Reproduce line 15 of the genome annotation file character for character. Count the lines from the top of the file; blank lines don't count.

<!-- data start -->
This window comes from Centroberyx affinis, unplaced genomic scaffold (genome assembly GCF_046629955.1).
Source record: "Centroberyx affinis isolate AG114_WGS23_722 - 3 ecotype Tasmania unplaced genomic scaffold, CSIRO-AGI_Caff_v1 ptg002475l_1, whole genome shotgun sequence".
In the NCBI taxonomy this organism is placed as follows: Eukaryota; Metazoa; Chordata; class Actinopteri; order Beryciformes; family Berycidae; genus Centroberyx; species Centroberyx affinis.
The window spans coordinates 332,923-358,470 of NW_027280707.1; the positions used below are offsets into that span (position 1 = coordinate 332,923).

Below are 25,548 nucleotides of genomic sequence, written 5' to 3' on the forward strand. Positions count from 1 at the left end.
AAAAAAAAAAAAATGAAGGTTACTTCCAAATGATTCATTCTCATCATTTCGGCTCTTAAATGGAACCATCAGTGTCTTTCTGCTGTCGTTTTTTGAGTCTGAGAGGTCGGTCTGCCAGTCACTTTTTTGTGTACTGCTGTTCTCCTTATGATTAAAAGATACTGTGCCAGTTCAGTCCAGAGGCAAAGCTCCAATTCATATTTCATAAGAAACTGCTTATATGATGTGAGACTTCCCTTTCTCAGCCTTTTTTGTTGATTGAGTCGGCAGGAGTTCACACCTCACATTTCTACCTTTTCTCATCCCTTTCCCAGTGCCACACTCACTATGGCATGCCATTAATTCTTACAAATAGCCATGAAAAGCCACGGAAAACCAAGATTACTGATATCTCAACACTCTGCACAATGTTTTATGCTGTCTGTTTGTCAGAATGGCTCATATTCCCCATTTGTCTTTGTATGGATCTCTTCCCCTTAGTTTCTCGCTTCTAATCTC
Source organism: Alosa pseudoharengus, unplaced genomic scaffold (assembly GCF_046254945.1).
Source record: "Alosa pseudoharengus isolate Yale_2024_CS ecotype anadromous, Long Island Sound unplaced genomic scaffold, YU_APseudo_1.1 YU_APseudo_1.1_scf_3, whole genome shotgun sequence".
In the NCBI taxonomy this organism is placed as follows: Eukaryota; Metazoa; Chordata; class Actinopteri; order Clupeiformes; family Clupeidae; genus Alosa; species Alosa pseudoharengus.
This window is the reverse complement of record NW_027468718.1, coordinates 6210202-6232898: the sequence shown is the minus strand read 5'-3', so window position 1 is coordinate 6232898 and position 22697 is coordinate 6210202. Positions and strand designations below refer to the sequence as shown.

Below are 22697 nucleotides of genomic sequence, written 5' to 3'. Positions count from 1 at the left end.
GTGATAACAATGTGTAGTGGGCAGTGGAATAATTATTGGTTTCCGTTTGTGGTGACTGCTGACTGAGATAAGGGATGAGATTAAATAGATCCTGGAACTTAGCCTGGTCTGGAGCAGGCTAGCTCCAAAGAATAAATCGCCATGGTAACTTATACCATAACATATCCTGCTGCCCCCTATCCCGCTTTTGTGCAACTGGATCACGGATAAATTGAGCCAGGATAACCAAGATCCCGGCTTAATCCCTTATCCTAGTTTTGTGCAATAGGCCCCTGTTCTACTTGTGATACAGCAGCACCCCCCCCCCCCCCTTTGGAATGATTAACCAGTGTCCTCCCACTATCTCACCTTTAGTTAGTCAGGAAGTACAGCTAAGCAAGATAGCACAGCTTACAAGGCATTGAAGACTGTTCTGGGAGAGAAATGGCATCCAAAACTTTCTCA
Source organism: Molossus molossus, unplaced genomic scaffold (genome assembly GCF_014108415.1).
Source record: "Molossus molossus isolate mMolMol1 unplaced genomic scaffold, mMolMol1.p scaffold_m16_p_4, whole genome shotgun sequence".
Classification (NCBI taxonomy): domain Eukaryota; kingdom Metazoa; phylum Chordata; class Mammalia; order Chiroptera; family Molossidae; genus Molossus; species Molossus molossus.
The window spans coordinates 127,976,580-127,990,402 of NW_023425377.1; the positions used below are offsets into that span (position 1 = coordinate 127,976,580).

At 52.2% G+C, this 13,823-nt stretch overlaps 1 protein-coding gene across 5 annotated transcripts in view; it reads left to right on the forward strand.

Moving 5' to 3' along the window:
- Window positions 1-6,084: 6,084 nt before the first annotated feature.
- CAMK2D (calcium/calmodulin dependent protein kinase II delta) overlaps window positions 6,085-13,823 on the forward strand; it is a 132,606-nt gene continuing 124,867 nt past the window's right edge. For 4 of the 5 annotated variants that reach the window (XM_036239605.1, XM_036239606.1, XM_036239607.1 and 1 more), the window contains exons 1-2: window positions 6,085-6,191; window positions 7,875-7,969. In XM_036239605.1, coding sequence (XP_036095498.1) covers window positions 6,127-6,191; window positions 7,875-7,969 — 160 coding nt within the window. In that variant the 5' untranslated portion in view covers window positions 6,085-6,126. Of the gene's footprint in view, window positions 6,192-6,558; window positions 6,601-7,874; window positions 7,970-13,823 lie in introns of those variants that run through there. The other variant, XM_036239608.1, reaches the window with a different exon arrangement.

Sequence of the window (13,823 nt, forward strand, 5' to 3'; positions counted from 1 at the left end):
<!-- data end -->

Classification (NCBI taxonomy): domain Eukaryota; kingdom Metazoa; phylum Chordata; class Mammalia; order Chiroptera; family Molossidae; genus Molossus; species Molossus molossus.